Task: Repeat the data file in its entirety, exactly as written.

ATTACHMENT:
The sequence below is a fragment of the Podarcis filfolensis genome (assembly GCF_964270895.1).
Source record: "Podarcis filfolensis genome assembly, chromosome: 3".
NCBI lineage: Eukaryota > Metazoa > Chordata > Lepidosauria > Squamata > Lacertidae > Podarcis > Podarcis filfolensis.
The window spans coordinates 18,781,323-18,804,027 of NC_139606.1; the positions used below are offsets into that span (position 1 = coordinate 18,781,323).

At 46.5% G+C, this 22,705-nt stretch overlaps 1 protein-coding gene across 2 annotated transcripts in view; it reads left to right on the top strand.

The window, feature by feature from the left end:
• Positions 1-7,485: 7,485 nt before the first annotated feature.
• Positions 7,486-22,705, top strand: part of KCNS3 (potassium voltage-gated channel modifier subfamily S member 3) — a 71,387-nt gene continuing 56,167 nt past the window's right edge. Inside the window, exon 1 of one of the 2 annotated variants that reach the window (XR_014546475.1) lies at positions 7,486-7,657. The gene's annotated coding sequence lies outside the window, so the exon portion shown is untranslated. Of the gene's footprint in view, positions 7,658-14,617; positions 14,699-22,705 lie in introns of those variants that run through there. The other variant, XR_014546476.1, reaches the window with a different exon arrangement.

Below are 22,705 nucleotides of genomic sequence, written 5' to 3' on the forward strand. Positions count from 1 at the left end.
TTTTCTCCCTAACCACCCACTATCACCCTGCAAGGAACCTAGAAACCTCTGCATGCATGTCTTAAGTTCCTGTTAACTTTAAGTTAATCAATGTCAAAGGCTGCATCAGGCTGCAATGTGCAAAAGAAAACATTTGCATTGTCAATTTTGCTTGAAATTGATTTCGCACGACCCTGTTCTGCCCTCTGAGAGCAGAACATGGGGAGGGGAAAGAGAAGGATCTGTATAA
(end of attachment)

The sequence below is a fragment of the Podarcis filfolensis genome (assembly GCF_964270895.1).
Source record: "Podarcis filfolensis genome assembly, chromosome: 3".
NCBI lineage: Eukaryota > Metazoa > Chordata > Lepidosauria > Squamata > Lacertidae > Podarcis > Podarcis filfolensis.
The window spans coordinates 18,781,323-18,804,027 of NC_139606.1; the positions used below are offsets into that span (position 1 = coordinate 18,781,323).

At 46.5% G+C, this 22,705-nt stretch overlaps 1 protein-coding gene across 2 annotated transcripts in view; it reads left to right on the top strand.

The window, feature by feature from the left end:
• Positions 1-7,485: 7,485 nt before the first annotated feature.
• Positions 7,486-22,705, top strand: part of KCNS3 (potassium voltage-gated channel modifier subfamily S member 3) — a 71,387-nt gene continuing 56,167 nt past the window's right edge. Inside the window, exon 1 of one of the 2 annotated variants that reach the window (XR_014546475.1) lies at positions 7,486-7,657. The gene's annotated coding sequence lies outside the window, so the exon portion shown is untranslated. Of the gene's footprint in view, positions 7,658-14,617; positions 14,699-22,705 lie in introns of those variants that run through there. The other variant, XR_014546476.1, reaches the window with a different exon arrangement.

Below are 22,705 nucleotides of genomic sequence, written 5' to 3' on the forward strand. Positions count from 1 at the left end.
TTTTCTCCCTAACCACCCACTATCACCCTGCAAGGAACCTAGAAACCTCTGCATGCATGTCTTAAGTTCCTGTTAACTTTAAGTTAATCAATGTCAAAGGCTGCATCAGGCTGCAATGTGCAAAAGAAAACATTTGCATTGTCAATTTTGCTTGAAATTGATTTCGCACGACCCTGTTCTGCCCTCTGAGAGCAGAACATGGGGAGGGGAAAGAGAAGGATCTGTATAA